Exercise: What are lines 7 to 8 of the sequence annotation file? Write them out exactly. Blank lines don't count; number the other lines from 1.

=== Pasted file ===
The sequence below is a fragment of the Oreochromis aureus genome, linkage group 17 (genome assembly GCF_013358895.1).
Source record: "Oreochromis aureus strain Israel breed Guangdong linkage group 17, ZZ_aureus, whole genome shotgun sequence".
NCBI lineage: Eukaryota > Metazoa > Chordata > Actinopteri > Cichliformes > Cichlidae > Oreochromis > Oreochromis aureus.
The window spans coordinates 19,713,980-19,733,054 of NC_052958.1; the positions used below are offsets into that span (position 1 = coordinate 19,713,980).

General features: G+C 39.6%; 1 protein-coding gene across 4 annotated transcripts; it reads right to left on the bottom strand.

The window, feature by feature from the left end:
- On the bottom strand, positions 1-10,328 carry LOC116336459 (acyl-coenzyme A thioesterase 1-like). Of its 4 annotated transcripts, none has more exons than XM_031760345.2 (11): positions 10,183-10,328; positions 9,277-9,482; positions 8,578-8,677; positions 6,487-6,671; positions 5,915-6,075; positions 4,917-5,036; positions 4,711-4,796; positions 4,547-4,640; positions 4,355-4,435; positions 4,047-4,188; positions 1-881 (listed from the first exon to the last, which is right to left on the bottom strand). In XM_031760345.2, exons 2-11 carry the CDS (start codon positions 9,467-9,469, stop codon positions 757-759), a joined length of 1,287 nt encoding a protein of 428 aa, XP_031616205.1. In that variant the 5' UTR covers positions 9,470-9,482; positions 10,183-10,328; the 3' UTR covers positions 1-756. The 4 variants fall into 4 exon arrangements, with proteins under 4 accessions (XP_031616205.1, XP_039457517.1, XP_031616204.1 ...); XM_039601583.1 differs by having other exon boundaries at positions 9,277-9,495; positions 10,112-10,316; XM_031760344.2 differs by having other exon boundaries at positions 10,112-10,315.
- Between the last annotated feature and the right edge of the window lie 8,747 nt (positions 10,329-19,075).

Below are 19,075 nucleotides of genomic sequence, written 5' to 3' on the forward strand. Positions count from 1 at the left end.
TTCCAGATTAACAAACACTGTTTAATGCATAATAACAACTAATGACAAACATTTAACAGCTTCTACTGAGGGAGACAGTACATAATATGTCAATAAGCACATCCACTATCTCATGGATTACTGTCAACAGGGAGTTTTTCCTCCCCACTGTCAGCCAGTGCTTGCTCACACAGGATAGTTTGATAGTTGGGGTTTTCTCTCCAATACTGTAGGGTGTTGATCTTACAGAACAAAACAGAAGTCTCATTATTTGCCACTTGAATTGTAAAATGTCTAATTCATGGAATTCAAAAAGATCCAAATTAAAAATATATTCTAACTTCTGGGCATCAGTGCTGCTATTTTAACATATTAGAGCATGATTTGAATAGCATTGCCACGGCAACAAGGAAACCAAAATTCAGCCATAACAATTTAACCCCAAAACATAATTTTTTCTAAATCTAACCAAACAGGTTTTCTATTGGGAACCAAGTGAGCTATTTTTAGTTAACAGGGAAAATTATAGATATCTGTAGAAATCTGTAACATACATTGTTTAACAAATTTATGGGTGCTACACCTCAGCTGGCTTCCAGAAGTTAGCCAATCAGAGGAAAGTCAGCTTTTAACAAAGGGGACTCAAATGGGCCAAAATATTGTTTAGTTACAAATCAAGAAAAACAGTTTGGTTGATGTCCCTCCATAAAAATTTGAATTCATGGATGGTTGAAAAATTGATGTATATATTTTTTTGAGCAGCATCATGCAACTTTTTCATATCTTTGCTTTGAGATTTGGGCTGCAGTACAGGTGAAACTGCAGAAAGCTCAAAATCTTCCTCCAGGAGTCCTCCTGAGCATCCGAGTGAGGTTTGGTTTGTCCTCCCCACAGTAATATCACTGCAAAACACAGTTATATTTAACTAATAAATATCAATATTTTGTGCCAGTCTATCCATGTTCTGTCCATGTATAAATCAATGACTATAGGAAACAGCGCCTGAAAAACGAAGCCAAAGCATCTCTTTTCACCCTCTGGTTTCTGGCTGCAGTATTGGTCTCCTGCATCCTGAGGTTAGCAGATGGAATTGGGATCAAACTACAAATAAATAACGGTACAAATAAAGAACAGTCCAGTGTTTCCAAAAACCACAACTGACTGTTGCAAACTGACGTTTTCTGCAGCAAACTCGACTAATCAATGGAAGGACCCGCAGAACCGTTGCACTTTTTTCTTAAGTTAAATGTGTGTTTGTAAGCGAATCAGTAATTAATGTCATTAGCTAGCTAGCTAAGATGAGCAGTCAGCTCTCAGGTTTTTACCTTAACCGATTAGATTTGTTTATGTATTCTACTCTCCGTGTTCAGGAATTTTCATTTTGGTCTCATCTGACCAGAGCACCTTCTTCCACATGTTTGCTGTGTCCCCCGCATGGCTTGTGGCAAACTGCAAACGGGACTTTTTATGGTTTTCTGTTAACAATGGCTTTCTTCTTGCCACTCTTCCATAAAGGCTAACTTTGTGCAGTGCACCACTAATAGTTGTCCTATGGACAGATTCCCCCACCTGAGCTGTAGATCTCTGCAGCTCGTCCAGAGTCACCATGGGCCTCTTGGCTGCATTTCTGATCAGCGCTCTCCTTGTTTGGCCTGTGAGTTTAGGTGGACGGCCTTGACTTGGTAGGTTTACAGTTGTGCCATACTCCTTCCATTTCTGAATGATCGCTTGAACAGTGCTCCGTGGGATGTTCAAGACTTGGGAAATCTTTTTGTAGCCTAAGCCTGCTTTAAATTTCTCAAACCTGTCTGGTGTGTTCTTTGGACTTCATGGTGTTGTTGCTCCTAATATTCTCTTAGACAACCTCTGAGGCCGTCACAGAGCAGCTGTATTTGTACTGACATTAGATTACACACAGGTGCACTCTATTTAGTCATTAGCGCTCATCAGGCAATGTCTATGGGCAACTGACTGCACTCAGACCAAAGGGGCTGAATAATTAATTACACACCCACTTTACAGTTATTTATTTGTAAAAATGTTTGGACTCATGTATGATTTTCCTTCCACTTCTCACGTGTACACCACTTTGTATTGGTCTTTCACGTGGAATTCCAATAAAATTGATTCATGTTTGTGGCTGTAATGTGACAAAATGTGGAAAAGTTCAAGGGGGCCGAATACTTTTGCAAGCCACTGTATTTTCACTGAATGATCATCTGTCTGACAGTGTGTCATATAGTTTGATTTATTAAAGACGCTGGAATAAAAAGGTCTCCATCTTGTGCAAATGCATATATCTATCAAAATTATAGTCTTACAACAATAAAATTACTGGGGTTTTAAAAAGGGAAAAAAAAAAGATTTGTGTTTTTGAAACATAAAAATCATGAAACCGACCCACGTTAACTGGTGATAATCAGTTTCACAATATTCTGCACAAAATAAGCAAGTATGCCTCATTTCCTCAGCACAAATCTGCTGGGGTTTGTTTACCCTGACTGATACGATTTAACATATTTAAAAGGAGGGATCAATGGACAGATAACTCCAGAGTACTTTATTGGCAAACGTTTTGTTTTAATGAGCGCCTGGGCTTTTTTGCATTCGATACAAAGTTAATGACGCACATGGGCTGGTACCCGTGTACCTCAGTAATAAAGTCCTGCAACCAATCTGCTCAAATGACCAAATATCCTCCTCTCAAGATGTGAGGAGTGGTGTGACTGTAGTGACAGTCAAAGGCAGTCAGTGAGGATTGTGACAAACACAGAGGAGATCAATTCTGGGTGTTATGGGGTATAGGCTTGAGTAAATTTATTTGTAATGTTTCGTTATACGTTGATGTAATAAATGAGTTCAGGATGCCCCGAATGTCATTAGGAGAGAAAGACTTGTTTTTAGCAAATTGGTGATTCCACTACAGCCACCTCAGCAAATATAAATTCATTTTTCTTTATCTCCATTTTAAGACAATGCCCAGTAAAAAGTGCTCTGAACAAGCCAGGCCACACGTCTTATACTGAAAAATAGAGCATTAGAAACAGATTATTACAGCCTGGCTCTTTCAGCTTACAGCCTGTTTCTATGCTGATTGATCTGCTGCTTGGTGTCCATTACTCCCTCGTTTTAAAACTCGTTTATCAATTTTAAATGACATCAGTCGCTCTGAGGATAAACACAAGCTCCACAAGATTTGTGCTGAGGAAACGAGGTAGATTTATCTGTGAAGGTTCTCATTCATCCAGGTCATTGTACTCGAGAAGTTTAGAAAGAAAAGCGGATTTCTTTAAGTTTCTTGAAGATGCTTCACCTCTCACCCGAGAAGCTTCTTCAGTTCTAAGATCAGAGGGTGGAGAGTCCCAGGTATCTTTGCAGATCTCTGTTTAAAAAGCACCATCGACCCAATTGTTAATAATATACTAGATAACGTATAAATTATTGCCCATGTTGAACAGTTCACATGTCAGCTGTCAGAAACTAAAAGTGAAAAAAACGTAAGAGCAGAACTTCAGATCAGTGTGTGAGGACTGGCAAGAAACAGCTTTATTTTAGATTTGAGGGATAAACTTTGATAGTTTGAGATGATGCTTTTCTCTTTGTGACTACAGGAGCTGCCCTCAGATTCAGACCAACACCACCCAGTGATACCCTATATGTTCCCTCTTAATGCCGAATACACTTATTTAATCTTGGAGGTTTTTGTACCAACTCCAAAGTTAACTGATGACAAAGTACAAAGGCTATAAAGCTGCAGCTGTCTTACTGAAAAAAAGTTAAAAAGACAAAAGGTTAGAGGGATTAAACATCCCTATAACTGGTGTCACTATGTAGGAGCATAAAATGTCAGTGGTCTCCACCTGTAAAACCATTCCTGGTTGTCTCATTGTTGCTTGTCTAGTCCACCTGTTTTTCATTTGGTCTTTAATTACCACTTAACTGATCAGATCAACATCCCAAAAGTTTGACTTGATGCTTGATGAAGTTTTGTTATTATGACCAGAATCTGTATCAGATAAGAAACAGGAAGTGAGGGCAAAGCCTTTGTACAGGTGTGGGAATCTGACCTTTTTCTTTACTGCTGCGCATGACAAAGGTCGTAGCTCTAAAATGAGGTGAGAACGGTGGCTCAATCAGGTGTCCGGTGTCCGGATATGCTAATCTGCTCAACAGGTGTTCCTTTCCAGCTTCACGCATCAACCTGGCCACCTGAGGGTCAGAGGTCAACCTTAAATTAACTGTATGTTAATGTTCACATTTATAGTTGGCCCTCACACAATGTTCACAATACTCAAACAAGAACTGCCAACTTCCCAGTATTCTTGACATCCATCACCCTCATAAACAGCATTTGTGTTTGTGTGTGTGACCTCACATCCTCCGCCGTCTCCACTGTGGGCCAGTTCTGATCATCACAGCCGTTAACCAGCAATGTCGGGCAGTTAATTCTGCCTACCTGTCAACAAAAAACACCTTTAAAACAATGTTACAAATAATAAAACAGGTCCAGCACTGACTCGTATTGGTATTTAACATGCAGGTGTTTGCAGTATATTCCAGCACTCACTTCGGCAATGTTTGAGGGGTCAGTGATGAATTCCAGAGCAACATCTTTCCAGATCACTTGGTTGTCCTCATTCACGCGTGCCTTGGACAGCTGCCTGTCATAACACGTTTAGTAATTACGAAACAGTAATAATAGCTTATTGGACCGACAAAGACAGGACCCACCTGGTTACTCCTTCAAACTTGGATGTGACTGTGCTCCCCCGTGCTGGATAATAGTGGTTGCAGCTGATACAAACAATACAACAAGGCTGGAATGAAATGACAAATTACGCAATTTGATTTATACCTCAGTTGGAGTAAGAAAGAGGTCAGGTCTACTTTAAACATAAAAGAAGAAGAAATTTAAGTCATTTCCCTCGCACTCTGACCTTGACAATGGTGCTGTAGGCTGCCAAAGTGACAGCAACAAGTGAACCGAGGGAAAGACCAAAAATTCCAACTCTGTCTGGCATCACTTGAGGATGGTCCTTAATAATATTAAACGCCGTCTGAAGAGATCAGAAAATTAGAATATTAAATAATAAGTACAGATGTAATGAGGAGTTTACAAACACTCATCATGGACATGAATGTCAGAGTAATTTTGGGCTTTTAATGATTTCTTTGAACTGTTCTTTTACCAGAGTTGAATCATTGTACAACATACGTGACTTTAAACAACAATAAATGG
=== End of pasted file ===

- On the bottom strand, positions 1-10,328 carry LOC116336459 (acyl-coenzyme A thioesterase 1-like). Of its 4 annotated transcripts, none has more exons than XM_031760345.2 (11): positions 10,183-10,328; positions 9,277-9,482; positions 8,578-8,677; positions 6,487-6,671; positions 5,915-6,075; positions 4,917-5,036; positions 4,711-4,796; positions 4,547-4,640; positions 4,355-4,435; positions 4,047-4,188; positions 1-881 (listed from the first exon to the last, which is right to left on the bottom strand). In XM_031760345.2, exons 2-11 carry the CDS (start codon positions 9,467-9,469, stop codon positions 757-759), a joined length of 1,287 nt encoding a protein of 428 aa, XP_031616205.1. In that variant the 5' UTR covers positions 9,470-9,482; positions 10,183-10,328; the 3' UTR covers positions 1-756. The 4 variants fall into 4 exon arrangements, with proteins under 4 accessions (XP_031616205.1, XP_039457517.1, XP_031616204.1 ...); XM_039601583.1 differs by having other exon boundaries at positions 9,277-9,495; positions 10,112-10,316; XM_031760344.2 differs by having other exon boundaries at positions 10,112-10,315.
- Between the last annotated feature and the right edge of the window lie 8,747 nt (positions 10,329-19,075).